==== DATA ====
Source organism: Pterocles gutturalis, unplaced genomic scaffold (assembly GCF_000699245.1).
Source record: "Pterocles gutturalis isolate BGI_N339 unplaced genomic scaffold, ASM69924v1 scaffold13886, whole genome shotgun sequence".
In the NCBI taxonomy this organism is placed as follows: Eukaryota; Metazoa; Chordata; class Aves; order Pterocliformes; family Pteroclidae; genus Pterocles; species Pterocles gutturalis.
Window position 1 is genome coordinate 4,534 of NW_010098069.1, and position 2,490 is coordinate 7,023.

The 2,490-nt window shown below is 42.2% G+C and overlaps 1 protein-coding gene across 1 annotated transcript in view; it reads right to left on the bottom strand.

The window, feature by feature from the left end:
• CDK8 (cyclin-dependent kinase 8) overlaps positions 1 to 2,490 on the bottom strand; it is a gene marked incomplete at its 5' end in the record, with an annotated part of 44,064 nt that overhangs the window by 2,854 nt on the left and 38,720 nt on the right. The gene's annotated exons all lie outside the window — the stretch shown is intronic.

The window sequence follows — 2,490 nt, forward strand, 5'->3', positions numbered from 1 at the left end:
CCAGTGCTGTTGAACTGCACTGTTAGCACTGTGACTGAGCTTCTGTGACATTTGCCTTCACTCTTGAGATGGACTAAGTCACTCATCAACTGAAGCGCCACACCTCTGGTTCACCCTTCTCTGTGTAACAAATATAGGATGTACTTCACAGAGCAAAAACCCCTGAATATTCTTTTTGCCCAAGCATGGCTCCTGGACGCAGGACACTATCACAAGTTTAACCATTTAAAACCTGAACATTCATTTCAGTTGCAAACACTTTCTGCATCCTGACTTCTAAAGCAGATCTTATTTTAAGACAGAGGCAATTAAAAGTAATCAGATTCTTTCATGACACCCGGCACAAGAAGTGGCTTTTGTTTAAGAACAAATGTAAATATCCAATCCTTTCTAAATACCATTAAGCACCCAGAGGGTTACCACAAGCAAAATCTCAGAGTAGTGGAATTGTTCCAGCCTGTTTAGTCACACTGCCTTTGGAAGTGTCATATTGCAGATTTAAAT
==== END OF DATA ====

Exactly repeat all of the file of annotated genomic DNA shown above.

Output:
Source organism: Pterocles gutturalis, unplaced genomic scaffold (assembly GCF_000699245.1).
Source record: "Pterocles gutturalis isolate BGI_N339 unplaced genomic scaffold, ASM69924v1 scaffold13886, whole genome shotgun sequence".
In the NCBI taxonomy this organism is placed as follows: Eukaryota; Metazoa; Chordata; class Aves; order Pterocliformes; family Pteroclidae; genus Pterocles; species Pterocles gutturalis.
Window position 1 is genome coordinate 4,534 of NW_010098069.1, and position 2,490 is coordinate 7,023.

The 2,490-nt window shown below is 42.2% G+C and overlaps 1 protein-coding gene across 1 annotated transcript in view; it reads right to left on the bottom strand.

The window, feature by feature from the left end:
• CDK8 (cyclin-dependent kinase 8) overlaps positions 1 to 2,490 on the bottom strand; it is a gene marked incomplete at its 5' end in the record, with an annotated part of 44,064 nt that overhangs the window by 2,854 nt on the left and 38,720 nt on the right. The gene's annotated exons all lie outside the window — the stretch shown is intronic.

The window sequence follows — 2,490 nt, forward strand, 5'->3', positions numbered from 1 at the left end:
CCAGTGCTGTTGAACTGCACTGTTAGCACTGTGACTGAGCTTCTGTGACATTTGCCTTCACTCTTGAGATGGACTAAGTCACTCATCAACTGAAGCGCCACACCTCTGGTTCACCCTTCTCTGTGTAACAAATATAGGATGTACTTCACAGAGCAAAAACCCCTGAATATTCTTTTTGCCCAAGCATGGCTCCTGGACGCAGGACACTATCACAAGTTTAACCATTTAAAACCTGAACATTCATTTCAGTTGCAAACACTTTCTGCATCCTGACTTCTAAAGCAGATCTTATTTTAAGACAGAGGCAATTAAAAGTAATCAGATTCTTTCATGACACCCGGCACAAGAAGTGGCTTTTGTTTAAGAACAAATGTAAATATCCAATCCTTTCTAAATACCATTAAGCACCCAGAGGGTTACCACAAGCAAAATCTCAGAGTAGTGGAATTGTTCCAGCCTGTTTAGTCACACTGCCTTTGGAAGTGTCATATTGCAGATTTAAAT